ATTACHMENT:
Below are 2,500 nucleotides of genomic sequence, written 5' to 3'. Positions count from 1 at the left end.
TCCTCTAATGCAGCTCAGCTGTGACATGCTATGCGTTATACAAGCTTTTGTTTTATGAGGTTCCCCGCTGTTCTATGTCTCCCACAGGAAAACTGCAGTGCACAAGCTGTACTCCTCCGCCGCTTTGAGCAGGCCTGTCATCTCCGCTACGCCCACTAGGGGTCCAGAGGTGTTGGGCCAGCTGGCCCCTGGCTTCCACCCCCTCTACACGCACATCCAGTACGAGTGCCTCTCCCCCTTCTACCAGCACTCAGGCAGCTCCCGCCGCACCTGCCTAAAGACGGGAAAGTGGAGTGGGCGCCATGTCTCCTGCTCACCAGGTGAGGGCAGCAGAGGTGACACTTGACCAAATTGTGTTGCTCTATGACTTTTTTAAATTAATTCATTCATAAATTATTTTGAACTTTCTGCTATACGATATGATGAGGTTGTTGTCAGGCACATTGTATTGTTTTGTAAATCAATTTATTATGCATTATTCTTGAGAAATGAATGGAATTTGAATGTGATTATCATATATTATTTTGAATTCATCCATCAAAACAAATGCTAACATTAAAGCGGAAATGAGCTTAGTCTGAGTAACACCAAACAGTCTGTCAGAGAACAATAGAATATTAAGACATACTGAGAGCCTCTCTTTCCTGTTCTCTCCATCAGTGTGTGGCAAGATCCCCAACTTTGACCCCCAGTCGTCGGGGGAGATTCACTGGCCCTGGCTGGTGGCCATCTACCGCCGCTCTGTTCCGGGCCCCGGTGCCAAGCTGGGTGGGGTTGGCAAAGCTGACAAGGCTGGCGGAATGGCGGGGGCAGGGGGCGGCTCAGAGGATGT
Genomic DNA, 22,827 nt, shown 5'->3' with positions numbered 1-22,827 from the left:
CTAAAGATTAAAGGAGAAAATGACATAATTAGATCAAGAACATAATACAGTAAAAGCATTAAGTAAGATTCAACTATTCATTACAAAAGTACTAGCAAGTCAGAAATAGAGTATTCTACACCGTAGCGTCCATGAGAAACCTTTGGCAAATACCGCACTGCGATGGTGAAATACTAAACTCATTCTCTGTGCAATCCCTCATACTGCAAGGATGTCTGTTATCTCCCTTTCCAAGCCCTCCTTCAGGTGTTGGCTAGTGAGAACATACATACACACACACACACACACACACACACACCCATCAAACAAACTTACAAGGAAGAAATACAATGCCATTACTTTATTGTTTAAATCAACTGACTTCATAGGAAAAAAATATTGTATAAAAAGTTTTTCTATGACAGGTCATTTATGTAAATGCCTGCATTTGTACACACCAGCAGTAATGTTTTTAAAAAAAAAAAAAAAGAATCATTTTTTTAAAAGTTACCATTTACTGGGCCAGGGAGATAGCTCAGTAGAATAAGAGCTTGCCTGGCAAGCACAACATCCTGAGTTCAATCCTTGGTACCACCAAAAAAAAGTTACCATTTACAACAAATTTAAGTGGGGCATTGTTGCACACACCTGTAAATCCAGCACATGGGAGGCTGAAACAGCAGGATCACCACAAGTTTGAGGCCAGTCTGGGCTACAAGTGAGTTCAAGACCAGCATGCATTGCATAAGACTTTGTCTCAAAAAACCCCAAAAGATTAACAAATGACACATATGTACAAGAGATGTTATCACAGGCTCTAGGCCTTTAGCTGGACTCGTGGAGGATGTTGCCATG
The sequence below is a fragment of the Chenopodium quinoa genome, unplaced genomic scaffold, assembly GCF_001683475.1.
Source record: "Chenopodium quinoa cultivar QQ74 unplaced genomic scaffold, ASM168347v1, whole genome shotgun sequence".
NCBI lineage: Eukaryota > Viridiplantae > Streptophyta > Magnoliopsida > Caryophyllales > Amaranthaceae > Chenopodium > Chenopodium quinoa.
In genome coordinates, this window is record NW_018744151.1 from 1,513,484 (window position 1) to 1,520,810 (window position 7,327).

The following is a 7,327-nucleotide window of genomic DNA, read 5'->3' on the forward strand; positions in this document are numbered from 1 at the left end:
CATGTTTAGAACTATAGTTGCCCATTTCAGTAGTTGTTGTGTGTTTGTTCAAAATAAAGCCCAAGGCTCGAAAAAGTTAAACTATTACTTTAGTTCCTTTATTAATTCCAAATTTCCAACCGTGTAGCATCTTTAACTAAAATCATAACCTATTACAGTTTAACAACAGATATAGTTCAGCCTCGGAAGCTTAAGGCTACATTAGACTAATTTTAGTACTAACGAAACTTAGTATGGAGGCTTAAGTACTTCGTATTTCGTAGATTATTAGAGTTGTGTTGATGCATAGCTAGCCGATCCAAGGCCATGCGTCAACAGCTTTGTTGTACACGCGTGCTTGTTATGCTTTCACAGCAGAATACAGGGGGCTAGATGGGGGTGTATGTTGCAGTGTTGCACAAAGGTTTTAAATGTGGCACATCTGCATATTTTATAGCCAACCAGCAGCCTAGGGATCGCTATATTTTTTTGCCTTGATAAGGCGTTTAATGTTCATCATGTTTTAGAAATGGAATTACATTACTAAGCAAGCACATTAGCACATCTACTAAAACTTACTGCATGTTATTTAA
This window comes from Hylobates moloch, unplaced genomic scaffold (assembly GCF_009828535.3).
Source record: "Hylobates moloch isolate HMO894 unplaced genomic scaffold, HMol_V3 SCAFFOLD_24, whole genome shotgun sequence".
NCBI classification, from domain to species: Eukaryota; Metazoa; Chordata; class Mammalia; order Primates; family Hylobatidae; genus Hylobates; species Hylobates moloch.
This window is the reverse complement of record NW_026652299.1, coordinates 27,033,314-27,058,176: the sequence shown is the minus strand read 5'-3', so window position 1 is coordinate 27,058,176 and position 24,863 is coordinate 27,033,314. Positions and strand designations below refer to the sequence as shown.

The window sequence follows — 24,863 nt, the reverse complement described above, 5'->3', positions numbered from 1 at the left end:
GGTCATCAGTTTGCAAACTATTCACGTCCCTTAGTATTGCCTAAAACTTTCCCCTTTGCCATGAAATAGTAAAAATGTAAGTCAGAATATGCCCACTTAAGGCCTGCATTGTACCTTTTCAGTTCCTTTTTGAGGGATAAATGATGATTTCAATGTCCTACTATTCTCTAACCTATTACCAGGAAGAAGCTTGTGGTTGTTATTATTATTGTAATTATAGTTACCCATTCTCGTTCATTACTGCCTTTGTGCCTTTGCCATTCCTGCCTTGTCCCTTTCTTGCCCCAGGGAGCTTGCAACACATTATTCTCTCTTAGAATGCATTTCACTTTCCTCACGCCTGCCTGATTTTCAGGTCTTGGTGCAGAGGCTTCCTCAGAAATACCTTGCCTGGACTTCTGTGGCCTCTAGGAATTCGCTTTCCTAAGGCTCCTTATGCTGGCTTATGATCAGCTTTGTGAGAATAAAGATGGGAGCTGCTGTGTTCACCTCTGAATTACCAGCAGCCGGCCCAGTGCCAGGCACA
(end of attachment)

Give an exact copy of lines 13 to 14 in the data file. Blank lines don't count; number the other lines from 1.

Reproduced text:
NCBI classification, from domain to species: Eukaryota; Metazoa; Chordata; class Mammalia; order Primates; family Hylobatidae; genus Hylobates; species Hylobates moloch.
This window is the reverse complement of record NW_026652299.1, coordinates 27,033,314-27,058,176: the sequence shown is the minus strand read 5'-3', so window position 1 is coordinate 27,058,176 and position 24,863 is coordinate 27,033,314. Positions and strand designations below refer to the sequence as shown.